Parsons turbine story. Charles Parsons was not only an outstanding engineer but also an inventor who solved problems that had never before been addressed in history, such as cavitation. He was also a visionary in the development and practical application of technology.
His invention, the steam turbine, proved to be easily scalable. By the time of his death in 1931, the power of such turbines had increased 10,000 times compared to the first model.
Parsons ingeniously convinced the conservative and traditional Lords of the British Admiralty. He used a bold method to influence their decision, as they were initially not receptive to his factual arguments, which is the focus of this story.
Charles Parsons was the son of an earl and a well-known astronomer who engaged engineers as teachers for his son. After earning his degree in mathematics and mechanics from Cambridge, Charles worked on improving steam engines during his internship at W.G. Armstrong. After four years, he was convinced that the technology of James Watt – the traditional reciprocating steam engine – had reached its limits. To cut a long story short – in 1884, the then thirty-year-old Charles Parsons invented the steam turbine.
Technological Breakthrough of Parsons Turbine
The new technology also created new problems, which Parsons was the first in the world to study, such as the phenomenon of cavitation. He cleverly solved it in an experimental yacht named Turbinia. A group of investors convinced by Parsons’ technology hoped for large contracts from the Royal Navy. Unfortunately, they encountered, to put it mildly, minds that were not open. However, these were the minds of people who decided on fleet investments. A technological breakthrough or disruptive innovation undermines the foundations of existing technology. In this case, it was the reciprocating steam engines. If someone was financially invested in the old technology, it affected their objectivity in assessing the technological breakthrough. The old technology usually has well-entrenched lobbyists to prolong its life.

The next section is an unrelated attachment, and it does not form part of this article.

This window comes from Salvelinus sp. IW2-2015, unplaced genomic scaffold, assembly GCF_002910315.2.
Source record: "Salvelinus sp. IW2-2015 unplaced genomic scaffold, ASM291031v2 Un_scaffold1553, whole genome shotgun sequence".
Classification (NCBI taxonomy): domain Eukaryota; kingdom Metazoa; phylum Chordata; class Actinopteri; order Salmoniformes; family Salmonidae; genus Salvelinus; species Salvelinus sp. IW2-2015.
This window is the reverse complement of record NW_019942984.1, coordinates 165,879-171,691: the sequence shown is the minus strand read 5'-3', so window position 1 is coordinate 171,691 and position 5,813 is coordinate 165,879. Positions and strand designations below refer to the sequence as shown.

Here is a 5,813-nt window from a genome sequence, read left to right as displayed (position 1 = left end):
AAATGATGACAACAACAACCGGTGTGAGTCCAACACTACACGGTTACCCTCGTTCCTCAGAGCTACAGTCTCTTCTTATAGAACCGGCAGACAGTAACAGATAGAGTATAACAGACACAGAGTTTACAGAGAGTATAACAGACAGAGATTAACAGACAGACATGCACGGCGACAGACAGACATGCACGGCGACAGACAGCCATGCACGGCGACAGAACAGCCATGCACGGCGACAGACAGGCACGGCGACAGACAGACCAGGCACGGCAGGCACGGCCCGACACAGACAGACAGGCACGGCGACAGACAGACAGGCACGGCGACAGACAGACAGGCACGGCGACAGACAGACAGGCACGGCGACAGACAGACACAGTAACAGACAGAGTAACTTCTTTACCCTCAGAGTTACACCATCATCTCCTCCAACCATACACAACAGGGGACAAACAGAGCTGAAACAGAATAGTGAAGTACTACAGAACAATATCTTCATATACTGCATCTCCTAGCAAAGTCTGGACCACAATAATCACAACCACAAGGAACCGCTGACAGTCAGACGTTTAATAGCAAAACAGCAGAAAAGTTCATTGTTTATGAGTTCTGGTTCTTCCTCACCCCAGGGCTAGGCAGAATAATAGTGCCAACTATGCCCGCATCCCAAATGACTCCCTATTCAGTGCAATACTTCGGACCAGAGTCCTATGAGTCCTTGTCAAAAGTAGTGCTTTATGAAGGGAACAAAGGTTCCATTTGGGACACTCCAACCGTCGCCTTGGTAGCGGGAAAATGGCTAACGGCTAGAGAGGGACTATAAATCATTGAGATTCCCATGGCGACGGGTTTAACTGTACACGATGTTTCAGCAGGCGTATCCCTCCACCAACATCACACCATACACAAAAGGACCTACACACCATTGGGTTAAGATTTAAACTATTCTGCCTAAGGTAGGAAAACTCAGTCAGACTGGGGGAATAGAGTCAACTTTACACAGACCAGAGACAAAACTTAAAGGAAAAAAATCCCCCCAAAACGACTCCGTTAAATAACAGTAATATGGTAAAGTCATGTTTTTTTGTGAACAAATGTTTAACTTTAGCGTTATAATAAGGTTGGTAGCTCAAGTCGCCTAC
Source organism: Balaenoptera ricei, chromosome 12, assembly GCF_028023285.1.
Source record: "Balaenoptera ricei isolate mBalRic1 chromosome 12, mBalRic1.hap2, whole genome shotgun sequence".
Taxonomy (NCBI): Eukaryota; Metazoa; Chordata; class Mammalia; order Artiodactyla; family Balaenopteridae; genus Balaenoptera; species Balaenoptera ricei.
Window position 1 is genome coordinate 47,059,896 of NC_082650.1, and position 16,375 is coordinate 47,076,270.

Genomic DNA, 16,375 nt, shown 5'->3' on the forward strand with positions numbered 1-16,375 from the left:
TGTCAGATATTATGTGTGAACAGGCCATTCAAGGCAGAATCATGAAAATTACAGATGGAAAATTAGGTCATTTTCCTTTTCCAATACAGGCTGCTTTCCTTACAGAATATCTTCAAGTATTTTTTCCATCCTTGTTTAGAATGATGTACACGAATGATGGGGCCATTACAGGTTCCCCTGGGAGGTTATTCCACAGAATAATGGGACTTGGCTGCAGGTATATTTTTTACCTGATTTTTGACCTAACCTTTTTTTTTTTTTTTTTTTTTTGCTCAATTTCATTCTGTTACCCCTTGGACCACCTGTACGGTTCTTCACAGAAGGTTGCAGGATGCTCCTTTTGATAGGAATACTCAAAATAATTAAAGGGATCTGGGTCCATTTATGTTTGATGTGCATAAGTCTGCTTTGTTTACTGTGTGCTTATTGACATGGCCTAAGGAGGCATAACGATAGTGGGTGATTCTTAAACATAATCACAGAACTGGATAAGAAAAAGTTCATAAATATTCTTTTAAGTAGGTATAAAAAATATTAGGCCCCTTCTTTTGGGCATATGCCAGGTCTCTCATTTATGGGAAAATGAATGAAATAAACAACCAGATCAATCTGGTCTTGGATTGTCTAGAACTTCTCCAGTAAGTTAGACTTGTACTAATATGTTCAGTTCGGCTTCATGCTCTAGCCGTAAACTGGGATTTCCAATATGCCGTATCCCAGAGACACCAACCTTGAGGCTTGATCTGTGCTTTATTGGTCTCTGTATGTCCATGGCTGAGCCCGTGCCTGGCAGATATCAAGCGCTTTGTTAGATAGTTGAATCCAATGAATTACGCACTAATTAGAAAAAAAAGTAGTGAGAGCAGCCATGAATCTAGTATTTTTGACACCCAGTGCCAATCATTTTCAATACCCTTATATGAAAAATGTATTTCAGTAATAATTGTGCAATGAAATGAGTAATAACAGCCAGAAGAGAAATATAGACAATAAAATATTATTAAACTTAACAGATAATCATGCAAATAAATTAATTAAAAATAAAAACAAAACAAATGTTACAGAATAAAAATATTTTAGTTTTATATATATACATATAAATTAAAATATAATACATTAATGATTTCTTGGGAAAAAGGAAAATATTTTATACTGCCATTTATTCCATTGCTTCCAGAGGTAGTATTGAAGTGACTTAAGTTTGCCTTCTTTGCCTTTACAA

What to Do?
After launching the yacht Turbinia in August 1894, Parsons spent nearly three more years perfecting his design to circumvent the problem of cavitation. Cavitation not only destroyed the propeller, but it also reduced the speed of his boat. The experimental yacht consumed coal much faster than traditional reciprocating steam engines, but it allowed for higher speeds. The new technology-enabled significantly greater power from a unit mass of the power plant compared to even the latest generation of reciprocating steam engines with triple expansion. This allowed for a significant increase in vessel speed. The Turbinia rising above the water at speeds above 34 knots.
An obvious customer for Parsons’ new technology was the Royal Navy. Ship speed is one of the fundamental parameters for winning a battle. However, the older gentlemen were not easily convinced. Tradition has its charm – it seems safer than any novelty. The Lords of the Admiralty, informed by Parsons about the achievements of the Turbinia, were mostly unconvinced. Conservative in their approach, they did not want to risk spending public money on something that might have flaws. Some were favorable, but a majority among the Royal Navy’s decision-makers was needed.
Opportunity Thanks to Parsons Turbine